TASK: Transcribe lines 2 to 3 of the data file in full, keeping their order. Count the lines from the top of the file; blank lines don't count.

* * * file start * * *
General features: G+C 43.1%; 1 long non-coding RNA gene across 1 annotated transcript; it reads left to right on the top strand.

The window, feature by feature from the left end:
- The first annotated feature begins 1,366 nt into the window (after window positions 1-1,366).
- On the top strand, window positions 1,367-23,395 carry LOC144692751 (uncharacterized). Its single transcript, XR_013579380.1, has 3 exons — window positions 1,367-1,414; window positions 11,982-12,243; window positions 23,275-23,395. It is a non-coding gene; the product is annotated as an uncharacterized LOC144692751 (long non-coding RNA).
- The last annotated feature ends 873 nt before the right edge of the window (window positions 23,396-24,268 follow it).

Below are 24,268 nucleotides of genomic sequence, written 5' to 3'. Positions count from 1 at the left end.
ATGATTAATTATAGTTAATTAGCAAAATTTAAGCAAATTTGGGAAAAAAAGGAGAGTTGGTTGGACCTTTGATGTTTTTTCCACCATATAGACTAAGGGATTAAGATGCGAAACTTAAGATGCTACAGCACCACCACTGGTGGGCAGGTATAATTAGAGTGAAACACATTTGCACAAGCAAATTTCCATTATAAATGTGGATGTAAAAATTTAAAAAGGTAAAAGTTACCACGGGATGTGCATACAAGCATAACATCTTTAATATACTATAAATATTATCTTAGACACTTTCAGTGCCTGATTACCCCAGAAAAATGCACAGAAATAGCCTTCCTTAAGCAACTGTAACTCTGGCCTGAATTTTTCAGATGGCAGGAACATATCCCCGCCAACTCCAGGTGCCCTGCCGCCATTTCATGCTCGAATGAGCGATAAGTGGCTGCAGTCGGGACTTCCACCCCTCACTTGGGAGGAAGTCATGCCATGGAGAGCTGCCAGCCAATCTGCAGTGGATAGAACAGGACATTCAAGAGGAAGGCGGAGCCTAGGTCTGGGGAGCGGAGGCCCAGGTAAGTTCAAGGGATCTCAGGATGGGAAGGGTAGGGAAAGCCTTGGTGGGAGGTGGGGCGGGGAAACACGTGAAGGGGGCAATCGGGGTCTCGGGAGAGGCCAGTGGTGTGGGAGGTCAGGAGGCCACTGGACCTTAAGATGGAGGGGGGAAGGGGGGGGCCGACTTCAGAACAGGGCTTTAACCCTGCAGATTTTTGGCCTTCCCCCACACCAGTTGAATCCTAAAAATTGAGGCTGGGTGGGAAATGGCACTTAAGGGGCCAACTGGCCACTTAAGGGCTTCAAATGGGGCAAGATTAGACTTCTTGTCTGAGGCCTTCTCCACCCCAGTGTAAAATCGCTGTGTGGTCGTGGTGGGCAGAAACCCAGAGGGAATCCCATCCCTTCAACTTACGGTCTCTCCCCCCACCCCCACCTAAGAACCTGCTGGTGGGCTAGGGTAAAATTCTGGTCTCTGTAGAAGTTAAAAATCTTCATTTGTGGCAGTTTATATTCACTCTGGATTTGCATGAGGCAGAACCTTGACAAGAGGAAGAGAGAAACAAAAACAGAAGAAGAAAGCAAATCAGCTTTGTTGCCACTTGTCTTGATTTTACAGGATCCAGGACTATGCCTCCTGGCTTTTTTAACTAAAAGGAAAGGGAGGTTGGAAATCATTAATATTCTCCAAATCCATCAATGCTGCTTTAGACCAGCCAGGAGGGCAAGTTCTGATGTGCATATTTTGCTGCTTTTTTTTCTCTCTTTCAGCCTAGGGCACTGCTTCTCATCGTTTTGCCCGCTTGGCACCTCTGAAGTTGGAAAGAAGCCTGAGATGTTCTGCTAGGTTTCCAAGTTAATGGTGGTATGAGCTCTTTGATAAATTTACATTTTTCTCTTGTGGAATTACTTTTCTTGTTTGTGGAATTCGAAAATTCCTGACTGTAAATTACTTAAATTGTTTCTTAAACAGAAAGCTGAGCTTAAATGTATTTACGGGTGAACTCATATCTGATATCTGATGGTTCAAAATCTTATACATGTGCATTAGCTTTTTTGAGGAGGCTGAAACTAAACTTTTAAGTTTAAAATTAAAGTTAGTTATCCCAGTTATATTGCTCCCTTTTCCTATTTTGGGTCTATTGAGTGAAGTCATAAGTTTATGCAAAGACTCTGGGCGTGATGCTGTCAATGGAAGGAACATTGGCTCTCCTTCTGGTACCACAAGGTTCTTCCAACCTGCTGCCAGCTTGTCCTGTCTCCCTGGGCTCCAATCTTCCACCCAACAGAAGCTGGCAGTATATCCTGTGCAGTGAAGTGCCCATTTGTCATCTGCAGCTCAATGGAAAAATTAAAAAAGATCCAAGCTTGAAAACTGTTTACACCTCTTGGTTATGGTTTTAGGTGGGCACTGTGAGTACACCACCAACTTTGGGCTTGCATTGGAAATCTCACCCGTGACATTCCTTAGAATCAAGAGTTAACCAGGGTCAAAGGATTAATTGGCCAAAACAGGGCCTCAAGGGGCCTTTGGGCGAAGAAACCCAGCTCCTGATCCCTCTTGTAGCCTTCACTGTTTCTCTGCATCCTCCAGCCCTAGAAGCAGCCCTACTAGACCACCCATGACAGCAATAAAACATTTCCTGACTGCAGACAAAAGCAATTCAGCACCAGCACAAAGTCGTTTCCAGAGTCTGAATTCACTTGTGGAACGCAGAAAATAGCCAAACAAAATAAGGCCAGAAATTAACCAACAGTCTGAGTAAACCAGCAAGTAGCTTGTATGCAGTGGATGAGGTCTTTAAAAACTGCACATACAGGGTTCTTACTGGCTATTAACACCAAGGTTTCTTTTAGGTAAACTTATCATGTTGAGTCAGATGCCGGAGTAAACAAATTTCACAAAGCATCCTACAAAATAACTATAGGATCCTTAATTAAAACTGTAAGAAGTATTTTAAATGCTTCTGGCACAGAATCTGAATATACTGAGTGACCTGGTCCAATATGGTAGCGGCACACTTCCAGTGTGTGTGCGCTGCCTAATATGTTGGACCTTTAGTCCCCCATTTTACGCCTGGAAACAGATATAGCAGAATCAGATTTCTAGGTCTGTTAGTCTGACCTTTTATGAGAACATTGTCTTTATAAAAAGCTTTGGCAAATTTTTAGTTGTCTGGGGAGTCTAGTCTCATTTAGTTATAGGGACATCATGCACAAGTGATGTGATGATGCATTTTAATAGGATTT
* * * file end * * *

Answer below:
The window, feature by feature from the left end:
- The first annotated feature begins 1,366 nt into the window (after window positions 1-1,366).